Dr Rawaa Qasha is an Assistant Professor and Director of Scholarships and Cultural Relations at the University of Mosul, a Christian from Alqosh, North of Mosul. Rawaa’s map attempts to preserve the heritage, identity and geography of the Christian village of Alqosh. Rawaa’s family and ancestors have strong connections to the mountainous landscape, the monastery and to ancient traditions passed through generations. From thousands of kilometres away in Newcastle, England, Rawaa agonized for weeks over the fate of her family, village and history as ISIS were progressing towards Alqosh in 2014.
At that time, I was in the UK doing my PhD at Newcastle University, watching everything on my phone and weeping. The entire University heard about what was going on. There was a lot of empathy and support around me but all I was thinking of was my family back home. A few weeks later, the Peshmerga returned to their positions. People started returning to their homes in Alqosh and within two months, the entire village returned to their homes despite the fact that 15km away, Telskuf (another Chaldean village north of Mosul) was already occupied by ISIS. I returned home from the UK in spring 2015 (8 months after these events).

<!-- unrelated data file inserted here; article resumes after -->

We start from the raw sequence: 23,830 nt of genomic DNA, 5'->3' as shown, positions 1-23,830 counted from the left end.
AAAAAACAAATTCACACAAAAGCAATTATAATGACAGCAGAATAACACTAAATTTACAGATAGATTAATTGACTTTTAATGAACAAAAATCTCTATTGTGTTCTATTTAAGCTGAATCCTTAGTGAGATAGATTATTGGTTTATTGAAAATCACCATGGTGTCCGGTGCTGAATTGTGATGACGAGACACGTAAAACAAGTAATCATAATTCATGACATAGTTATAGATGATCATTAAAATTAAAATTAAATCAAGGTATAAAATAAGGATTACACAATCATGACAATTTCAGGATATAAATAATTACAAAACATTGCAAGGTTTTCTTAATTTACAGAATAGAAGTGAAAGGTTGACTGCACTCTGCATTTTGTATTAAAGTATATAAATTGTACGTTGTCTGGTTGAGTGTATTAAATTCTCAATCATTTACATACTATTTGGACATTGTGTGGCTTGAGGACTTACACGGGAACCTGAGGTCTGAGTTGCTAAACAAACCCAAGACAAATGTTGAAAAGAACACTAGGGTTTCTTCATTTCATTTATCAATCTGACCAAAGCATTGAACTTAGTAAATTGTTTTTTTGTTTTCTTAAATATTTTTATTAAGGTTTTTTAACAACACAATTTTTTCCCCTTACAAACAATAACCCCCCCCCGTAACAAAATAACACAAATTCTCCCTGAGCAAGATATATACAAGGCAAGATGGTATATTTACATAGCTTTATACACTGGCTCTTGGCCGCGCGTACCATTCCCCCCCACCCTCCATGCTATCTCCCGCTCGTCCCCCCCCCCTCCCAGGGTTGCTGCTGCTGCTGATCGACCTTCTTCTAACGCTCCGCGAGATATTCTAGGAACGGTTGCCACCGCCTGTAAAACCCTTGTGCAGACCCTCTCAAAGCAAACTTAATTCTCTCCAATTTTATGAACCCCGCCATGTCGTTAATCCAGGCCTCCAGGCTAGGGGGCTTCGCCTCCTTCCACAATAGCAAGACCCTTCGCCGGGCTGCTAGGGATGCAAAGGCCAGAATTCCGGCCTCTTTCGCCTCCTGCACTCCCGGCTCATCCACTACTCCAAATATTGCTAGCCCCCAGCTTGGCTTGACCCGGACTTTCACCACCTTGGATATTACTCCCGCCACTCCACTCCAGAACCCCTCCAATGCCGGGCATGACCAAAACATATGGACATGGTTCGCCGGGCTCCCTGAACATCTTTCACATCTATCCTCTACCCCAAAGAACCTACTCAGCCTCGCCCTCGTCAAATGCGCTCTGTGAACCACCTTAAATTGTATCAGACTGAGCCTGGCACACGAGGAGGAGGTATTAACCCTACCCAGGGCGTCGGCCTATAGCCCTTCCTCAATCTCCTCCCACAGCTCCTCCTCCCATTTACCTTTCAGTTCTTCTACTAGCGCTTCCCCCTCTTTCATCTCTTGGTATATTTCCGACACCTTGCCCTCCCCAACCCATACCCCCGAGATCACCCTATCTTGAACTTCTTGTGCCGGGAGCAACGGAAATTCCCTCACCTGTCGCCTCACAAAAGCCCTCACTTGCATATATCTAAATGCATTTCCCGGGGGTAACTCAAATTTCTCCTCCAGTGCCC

After making sure my family were safe, the first thing I checked when I returned home was my grandfather’s sculpting and calligraphy tools because they were left behind in the house when my parents left to Duhok during the events. These are heirlooms that I would have felt incredibly upset if we had lost. They remind me of our roots into this place and also our heritage as my grandfather’s books have reached as far as India and Europe.